Helping About the House - Professor Matt Sanders
Only last century child labor laws were introduced to stop the previously common practice of sending children out to be part of Britain’s mining workforce.
By contrast, today, children in some countries are able to sue their parents for mistreatment, and certain societies do not expect children to contribute much to the ordinary activities of the home.
Somewhere in the middle of all this falls busy everyday moms and dads with healthy active children; children who by elementary school age are capable of such household chores as washing dishes, tidying their bedrooms, clearing the dinner table, or working in the yard.
So should children help out around the house or not?
It depends, of course, on each parent’s particular view of family roles, however the responsibility of regular chores helps children learn self- discipline and how to apply themselves to a job, as well as new skills to carry with them into their own adult family life. Chores encourage children’s understanding that being part of a family involves contributing to the smooth running of the home.
As an added bonus, if you give your child chores, you will find you have more time to spend with them on other activities as well as more time for yourself.
Everybody wins — so long as a common sense approach is taken.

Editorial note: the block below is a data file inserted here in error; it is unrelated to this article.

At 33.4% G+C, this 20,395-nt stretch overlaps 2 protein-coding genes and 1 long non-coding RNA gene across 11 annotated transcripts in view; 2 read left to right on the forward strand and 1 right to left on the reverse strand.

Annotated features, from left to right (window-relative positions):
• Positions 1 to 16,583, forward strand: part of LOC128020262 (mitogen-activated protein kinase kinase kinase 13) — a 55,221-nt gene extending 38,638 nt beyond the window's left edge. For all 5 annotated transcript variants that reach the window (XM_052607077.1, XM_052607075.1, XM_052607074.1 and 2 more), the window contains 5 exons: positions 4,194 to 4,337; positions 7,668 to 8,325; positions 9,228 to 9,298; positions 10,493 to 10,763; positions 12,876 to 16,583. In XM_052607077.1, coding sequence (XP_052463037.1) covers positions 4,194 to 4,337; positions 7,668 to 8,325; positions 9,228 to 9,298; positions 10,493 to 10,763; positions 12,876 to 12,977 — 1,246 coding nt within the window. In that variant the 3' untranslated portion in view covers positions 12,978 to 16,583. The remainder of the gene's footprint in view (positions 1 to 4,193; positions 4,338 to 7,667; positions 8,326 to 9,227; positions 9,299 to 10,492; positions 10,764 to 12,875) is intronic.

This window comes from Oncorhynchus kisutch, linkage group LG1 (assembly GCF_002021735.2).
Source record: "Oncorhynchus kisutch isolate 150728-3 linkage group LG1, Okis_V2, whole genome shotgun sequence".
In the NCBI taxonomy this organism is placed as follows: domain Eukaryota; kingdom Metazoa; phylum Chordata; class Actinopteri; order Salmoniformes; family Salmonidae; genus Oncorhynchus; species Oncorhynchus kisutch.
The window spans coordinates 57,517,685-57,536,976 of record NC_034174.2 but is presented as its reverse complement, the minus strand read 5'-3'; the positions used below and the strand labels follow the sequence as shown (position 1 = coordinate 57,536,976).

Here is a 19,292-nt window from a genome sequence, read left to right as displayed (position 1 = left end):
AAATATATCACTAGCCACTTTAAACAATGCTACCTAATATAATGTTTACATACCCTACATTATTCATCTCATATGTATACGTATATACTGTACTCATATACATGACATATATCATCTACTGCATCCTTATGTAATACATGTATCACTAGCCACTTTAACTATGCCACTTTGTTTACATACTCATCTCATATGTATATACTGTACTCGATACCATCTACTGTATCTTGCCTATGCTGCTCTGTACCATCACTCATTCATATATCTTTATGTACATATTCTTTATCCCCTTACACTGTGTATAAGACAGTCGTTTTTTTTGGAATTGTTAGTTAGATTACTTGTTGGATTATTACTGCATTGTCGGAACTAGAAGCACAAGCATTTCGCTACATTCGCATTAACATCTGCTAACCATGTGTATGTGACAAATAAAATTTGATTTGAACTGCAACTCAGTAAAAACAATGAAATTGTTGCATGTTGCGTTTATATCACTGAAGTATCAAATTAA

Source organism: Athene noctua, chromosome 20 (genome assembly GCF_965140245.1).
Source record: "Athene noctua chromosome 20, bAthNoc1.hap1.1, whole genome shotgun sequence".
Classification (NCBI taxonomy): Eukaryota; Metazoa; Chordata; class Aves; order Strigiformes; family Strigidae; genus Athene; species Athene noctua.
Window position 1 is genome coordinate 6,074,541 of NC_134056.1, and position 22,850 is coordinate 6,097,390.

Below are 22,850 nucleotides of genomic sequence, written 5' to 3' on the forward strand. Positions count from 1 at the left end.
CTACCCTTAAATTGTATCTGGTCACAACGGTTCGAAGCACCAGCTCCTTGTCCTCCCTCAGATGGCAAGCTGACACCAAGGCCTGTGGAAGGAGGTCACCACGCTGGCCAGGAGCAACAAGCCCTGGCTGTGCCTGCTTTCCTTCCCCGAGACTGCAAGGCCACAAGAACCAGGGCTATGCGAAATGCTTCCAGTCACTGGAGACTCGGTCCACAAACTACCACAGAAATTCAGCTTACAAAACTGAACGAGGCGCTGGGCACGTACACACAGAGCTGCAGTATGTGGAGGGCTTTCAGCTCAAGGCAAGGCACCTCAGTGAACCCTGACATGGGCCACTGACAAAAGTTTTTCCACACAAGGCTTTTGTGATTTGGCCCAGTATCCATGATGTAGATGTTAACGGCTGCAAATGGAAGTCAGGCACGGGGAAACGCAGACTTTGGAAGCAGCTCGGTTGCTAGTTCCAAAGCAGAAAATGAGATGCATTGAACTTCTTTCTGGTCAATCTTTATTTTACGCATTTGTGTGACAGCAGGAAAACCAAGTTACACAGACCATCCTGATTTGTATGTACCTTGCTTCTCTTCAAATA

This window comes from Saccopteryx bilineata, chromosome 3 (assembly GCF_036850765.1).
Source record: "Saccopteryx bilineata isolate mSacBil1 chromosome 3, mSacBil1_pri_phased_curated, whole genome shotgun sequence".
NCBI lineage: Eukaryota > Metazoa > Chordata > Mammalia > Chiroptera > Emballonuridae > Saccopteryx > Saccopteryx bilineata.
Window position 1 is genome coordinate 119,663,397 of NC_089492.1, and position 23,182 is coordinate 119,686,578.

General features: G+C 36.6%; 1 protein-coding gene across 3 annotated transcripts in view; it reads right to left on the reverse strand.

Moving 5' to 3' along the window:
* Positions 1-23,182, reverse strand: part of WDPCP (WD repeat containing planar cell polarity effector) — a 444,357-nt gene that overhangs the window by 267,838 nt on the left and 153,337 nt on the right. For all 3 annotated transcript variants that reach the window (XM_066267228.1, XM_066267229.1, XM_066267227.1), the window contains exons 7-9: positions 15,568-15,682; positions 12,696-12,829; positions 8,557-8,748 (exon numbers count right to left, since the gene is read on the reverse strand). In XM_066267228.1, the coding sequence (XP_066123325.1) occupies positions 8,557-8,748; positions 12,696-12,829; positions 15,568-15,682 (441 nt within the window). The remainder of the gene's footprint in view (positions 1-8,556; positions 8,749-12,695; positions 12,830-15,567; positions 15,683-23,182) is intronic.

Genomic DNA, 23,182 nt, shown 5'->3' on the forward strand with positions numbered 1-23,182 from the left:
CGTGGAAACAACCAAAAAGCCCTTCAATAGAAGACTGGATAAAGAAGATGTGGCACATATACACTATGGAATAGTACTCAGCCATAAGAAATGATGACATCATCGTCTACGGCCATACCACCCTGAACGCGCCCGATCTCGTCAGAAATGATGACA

I once had a case where an 8-year- old girl was required to prepare breakfast for a family of five, wake her mother for work with breakfast in bed at 8:30 a.m., make school lunches, and wash all the dishes on her own — clearly not beneficial for a child.
The key to helping your children learn to undertake appropriate chores cheerfully and competently is to move slowly.
Whatever age you choose to introduce your children to chores, it is a good idea to start all children at the same time, even though they may be of differing ages. Children will accept the new responsibilities more readily if they feel they are not being singled out.
Always be aware of the physical limitations of your child and make sure you first take some time to work out with your partner exactly what tasks you think they are capable of.
The use of a written job roster stuck up on the fridge will help avoid future arguments and remind each child of what is required. Ask your child to suggest jobs they might like to do for the roster. If they say they don’t want to do anything tell them you will decide their jobs if they do not choose themselves.
You might like to initially offer some form of reward for completing chores properly such as a special activity or pocket money, but remember you should gradually reduce rewards over time as your child learns the roster. You will also have to spell out the consequences of not doing chores, such as going to bed early or not watching certain television shows.
Your child should learn to do chores as a general family responsibility, not solely as a way of getting rewards or avoiding punishment.
If your child does not complete a chore satisfactorily do not get into a debate with them about it. Ignore their protests or complaints and immediately carry out the previously agreed consequence. Be consistent and patient, and review each week’s performance in relation to the job roster. Give praise where it is earned, and encourage improvement. You and your child will eventually both reap the rewards.
Children can be manipulative when they don’t particularly want to do something. Try not to get trapped into allowing your child to keep doing something else instead of their chores under the promise that they will do the chores as soon as they have finished. Children won’t always keep to the bargain.